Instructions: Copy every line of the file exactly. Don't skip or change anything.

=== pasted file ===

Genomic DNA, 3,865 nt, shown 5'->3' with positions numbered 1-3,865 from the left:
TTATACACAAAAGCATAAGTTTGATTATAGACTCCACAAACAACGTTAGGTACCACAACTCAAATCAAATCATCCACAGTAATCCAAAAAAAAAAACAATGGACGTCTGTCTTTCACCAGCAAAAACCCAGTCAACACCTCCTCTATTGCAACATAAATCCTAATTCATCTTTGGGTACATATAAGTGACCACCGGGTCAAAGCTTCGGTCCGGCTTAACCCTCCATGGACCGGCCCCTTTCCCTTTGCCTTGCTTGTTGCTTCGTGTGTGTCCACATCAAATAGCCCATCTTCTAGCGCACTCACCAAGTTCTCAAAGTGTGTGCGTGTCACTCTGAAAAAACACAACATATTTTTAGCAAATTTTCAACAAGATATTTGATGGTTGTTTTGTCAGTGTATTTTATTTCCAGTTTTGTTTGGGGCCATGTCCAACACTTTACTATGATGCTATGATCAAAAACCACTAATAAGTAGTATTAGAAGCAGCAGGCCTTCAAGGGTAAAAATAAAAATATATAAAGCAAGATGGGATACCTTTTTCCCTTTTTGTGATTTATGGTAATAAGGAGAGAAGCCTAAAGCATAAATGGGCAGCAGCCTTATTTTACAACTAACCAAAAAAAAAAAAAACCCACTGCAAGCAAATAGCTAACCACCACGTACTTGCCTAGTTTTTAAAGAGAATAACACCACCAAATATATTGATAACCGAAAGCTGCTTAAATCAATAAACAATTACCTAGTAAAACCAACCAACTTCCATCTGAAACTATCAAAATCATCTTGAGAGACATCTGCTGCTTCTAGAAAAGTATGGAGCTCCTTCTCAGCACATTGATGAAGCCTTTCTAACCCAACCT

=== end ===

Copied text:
Genomic DNA, 3,865 nt, shown 5'->3' with positions numbered 1-3,865 from the left:
TTATACACAAAAGCATAAGTTTGATTATAGACTCCACAAACAACGTTAGGTACCACAACTCAAATCAAATCATCCACAGTAATCCAAAAAAAAAAACAATGGACGTCTGTCTTTCACCAGCAAAAACCCAGTCAACACCTCCTCTATTGCAACATAAATCCTAATTCATCTTTGGGTACATATAAGTGACCACCGGGTCAAAGCTTCGGTCCGGCTTAACCCTCCATGGACCGGCCCCTTTCCCTTTGCCTTGCTTGTTGCTTCGTGTGTGTCCACATCAAATAGCCCATCTTCTAGCGCACTCACCAAGTTCTCAAAGTGTGTGCGTGTCACTCTGAAAAAACACAACATATTTTTAGCAAATTTTCAACAAGATATTTGATGGTTGTTTTGTCAGTGTATTTTATTTCCAGTTTTGTTTGGGGCCATGTCCAACACTTTACTATGATGCTATGATCAAAAACCACTAATAAGTAGTATTAGAAGCAGCAGGCCTTCAAGGGTAAAAATAAAAATATATAAAGCAAGATGGGATACCTTTTTCCCTTTTTGTGATTTATGGTAATAAGGAGAGAAGCCTAAAGCATAAATGGGCAGCAGCCTTATTTTACAACTAACCAAAAAAAAAAAAAACCCACTGCAAGCAAATAGCTAACCACCACGTACTTGCCTAGTTTTTAAAGAGAATAACACCACCAAATATATTGATAACCGAAAGCTGCTTAAATCAATAAACAATTACCTAGTAAAACCAACCAACTTCCATCTGAAACTATCAAAATCATCTTGAGAGACATCTGCTGCTTCTAGAAAAGTATGGAGCTCCTTCTCAGCACATTGATGAAGCCTTTCTAACCCAACCT